P.S. 161 Arthur Ashe School
QUEENS NY 11419 Map
P.S. 161 Arthur Ashe School
SEPTEMBER 2011 UPDATE: The Panel for Education Policy approved the petition to truncate PS 161 in order to make the transition to middle school smoother. Beginning fall 2012, the school will no longer serve 6th grade. The school will serve students in grades PK-5.
JANUARY 2005 REVIEW: By the time it was only three years old, PS 161 had gone from under-enrolled to overcrowded. "It's a beautiful school in a very nice neighborhood," said one parent, echoing what many parents feel about this increasingly popular institution. The school features hallway alcoves and wooden benches, a modern auditorium, and a view of surrounding neighborhoods through the towering windows of its second-story, brick-floored cafeteria. But PS 161 has more going for it than architecture. A magnet grant, which ended in 2005, enabled it to integrate an arts- and technology-based global studies program into the city-mandated curriculum.
The grant has paid for a number of artist residencies, in which students make books, musical instruments, even Tiffany-style lamps. One artist's diversity-themed workshop had children making dolls that were later exhibited at the Queens Museum of Art. Performers have given all-school assemblies, exposing children to music, storytelling, and dance from other countries.
We watched 6th graders brainstorm with their teacher about topics for a persuasive essay. Kindergartners laid paper cutouts of their feet end to end as part of a discussion on early systems of measurement. We watched students play volleyball over a freestanding net in a college-size gymnasium.
Since opening its doors in spring 2001, PS 161 has found that the surrounding neighborhood is also a magnet of sorts -- one that attracts immigrants from countries like Guyana and India. A local population explosion, combined with the school's growing popularity, caused enrollment to skyrocket. In spring 2003, 754 children were enrolled, putting the building at 108 percent intended capacity. At the time of our tour, enrollment had risen to 854. "If I could improve anything," said a teacher, "it would be to have smaller class sizes and more teachers -- more one-to-one with children."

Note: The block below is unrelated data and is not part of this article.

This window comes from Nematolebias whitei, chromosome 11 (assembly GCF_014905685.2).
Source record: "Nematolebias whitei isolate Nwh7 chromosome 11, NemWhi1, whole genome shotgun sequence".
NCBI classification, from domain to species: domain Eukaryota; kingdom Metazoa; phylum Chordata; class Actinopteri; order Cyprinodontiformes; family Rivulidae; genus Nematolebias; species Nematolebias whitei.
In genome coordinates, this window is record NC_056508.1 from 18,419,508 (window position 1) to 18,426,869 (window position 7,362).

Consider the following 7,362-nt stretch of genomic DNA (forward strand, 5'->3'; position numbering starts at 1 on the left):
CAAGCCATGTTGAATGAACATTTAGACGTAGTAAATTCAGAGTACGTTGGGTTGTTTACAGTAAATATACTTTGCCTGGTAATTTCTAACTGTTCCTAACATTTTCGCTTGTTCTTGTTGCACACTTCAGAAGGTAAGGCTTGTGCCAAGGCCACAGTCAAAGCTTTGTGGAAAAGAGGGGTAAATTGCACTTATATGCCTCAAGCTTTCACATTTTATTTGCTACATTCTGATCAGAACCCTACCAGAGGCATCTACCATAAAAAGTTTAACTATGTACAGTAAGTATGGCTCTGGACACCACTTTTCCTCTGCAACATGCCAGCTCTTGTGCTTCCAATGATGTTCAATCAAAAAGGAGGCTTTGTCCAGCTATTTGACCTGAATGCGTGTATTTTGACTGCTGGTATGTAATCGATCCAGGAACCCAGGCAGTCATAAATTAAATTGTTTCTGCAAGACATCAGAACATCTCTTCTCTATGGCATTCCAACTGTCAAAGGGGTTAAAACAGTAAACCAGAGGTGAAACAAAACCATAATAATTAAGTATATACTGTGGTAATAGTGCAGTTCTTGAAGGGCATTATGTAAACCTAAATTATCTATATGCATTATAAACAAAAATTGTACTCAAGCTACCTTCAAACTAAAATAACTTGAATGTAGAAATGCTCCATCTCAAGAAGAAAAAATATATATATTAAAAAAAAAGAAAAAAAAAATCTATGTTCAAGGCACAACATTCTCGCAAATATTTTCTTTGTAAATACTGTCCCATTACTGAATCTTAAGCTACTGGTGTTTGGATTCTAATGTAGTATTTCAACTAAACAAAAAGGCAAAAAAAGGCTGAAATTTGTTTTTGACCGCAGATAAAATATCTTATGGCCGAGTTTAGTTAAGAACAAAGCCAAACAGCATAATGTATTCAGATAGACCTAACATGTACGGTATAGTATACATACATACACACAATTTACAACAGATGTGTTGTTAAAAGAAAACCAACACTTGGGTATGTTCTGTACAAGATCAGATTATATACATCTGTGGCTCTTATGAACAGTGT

In the 5th and 6th grades, class size, at 32 pupils, is big. We found the rapport between administration and faculty to be harmonious, but in one unavoidable instance the United Federation of Teachers filed a grievance over a 5th grade class with 34 children. The enrollment boom has also brought to light an architectural oversight. Designers of the building failed to take into consideration that children get bigger as they get older, so most classrooms are the same size. Second and 3rd grade rooms hold 28 pupils comfortably while 6th grade rooms seem too small for more than 25 older students.
"The classes are big," acknowledged one parent, but added that "no child is left out. They all get a lot of attention." To increase the adult-to-student ratio, Assistant Principal Janice Egan is piloting a program in which she personally trains adult volunteers as tutors. At the time of our tour, she had trained almost 20, many of whom are also part of Learning Leaders, a city program that trains adult tutors. Most of Egan's volunteers help children with math and reading, while some perform other tasks.
Children in the school's Talented and Gifted program are pulled from their regular classes to work on enrichment projects. On Saturdays, they create books with an author- and illustrator-in-residence.
English as a second language: Ninety-five English language learners -- many of them Guyanese and Asian -- receive different levels of ESL instruction. Some Guyanese families lived in dire circumstances in their native country, so the school often works with Guyanese children who have pre-kindergarten-level educations, even though they are old enough to be in the upper grades.
Special education: Five "collaborative team teaching" (CTT) -- one each for pre-kindergarten, kindergarten and the 1st, 2nd, and 3rd grades -- have two teachers and serve both general education students and children with special needs. Principal Jill Hoder said that she intends to start a 4th grade class in fall 2005. Some special teachers feel that the growing program has expanded beyond the school's ability to evaluate and place children. "It's a small school that has grown into a big school," said one special education teacher. "We need more people helping to re-evaluate special ed students. We have kids in class who, perhaps, need to be somewhere else, and they're not learning. The administration has tried, but their hands are tied." Said another special instructor: "I would like more special ed teacher support. The time between a referral and testing [by the school-based support team] can be months. A child is in the wrong place where he should not be."
After school: Fifth and 6th graders receive math and reading help Tuesdays and Thursdays from 3 -5 p.m. Second and 3rd graders are tutored Saturdays, 9 a.m. to noon. Fourth and 5th graders receive math, literacy support, and test prep weekday mornings, 7:30-8:15 a.m. Students, grades 3 - 6 get homework help, and play chess and volleyball Tuesday through Thursday, 3-6 p.m. Fifth and 6th graders take music and drama on weekday afternoons. (John E. Thomas, January 2005)